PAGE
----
Euromonitor reports that Amazon grew 106% in Mexico in 2017, with sales of $502 million. This means that within two years of launch, Amazon overtook rivals MercadoLibre and Walmart. It also rolled-out its loyalty program Amazon Prime in Mexico in 2017. With Amazon Cash newly launched, growth will continue to balloon through 2018, considering that market-wide, cash-based payment methods make up an estimated 19% of all e-commerce transactions in Mexico. Amazon Cash also has the benefit of eliminating order abandonment. With post-paid cash payment models used in LatAm e-commerce, consumers can make the payment days after the order is placed. As a result, some 60%-70% of these post-paid orders are abandoned, resulting in frustrating inefficiencies for merchants. Amazon’s prepaid model avoids this.
What’s more, by capturing prepaid digital funds, Amazon is creating digital liquidity and loyalty. This creates fantastic opportunities for Amazon and competition for banks and card networks. If consumers are convinced to inject funds into Amazon’s ecosystem and keep them there, Amazon could offer increasingly diverse products and services, including subscription and on-demand services (think video streaming, restaurant deliveries), mobile top-ups, utility payments, credit cards, or micro-loans, essentially becoming the digital wallet to end all digital wallets.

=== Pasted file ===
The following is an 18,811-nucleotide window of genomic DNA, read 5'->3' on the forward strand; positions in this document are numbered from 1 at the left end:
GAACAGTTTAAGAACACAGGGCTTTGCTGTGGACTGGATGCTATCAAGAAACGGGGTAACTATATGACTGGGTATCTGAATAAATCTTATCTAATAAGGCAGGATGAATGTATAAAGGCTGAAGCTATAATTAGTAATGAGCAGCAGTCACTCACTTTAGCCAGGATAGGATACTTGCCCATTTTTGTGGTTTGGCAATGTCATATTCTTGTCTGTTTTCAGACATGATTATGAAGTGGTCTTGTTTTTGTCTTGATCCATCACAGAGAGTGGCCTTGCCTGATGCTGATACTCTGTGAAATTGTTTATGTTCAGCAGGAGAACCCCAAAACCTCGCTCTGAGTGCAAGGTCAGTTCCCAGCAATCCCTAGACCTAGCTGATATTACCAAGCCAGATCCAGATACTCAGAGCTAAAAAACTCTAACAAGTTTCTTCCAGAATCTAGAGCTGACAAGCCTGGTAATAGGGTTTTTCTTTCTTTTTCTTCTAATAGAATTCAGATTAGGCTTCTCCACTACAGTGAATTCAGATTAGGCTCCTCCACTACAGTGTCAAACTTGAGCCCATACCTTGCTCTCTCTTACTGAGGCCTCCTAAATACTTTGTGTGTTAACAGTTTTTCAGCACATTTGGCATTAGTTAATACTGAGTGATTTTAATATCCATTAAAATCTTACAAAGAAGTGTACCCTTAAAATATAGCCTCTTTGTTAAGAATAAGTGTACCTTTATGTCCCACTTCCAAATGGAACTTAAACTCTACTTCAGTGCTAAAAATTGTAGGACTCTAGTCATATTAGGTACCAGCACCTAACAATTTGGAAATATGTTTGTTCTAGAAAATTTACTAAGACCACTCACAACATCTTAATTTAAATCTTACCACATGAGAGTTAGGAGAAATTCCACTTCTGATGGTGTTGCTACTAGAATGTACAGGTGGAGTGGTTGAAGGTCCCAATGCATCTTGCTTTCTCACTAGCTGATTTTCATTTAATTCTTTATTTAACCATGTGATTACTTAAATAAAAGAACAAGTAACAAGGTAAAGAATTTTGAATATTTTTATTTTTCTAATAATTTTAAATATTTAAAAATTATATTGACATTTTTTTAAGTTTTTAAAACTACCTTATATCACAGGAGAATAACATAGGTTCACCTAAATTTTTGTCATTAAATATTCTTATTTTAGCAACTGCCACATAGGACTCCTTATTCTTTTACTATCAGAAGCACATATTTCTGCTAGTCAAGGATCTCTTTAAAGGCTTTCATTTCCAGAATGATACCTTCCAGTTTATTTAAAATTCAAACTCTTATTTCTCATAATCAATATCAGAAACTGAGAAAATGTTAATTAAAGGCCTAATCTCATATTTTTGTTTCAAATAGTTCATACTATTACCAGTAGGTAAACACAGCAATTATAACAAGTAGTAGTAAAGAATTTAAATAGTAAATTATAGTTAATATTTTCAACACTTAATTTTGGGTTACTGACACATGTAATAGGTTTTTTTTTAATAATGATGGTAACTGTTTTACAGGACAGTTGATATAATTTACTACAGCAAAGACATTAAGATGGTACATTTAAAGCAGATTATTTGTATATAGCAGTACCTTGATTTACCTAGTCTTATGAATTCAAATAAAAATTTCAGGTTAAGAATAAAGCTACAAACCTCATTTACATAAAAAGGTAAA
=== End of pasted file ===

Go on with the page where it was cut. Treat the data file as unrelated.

Of course, this is contingent upon consumers treating Amazon like a bank, which is speculative at this point. Unless heavily incentivized, users are likely to incrementally load into the wallet only the funds needed to make a particular purchase. But Amazon has the money, resources, and know-how to invest in incentives and get consumers to do what it wants. It has been fabulously successful at doing exactly this in the U.S. and other global markets.
This argument rests on AMI’s hypothesis that merchants, e-commerce platforms and other popular brands have an opportunity to provide financial services to the underserved in Latin America. While banks fear fintech start-ups for their competitive pressures, few bankers eye merchants with the same trepidation. Truth be told, most merchants do not strive to be payments companies; they are in the business of selling goods and services. But in our increasingly digital world, the line between merchant and bank is blurring; WeChat’s and Alibaba’s pivot into payments provides such evidence.
Given that nearly 50% of Latin Americans continue to be underserved by banks, the opportunity for merchants to offer consumers financial products is still present, increasingly so as merchants climb the digital learning curve faster than banks. For wallets to scale, and for financial inclusion to be realized, we may need to broaden our scope of what a digital wallet is and who can—and already is—offering it.
Contact us to learn how our LatAm payments market experience can help you craft digital wallet solutions, outmaneuver competitors in the payments space with competitive intelligence, gain a strategic understanding of the region’s payments ecosystem and much more.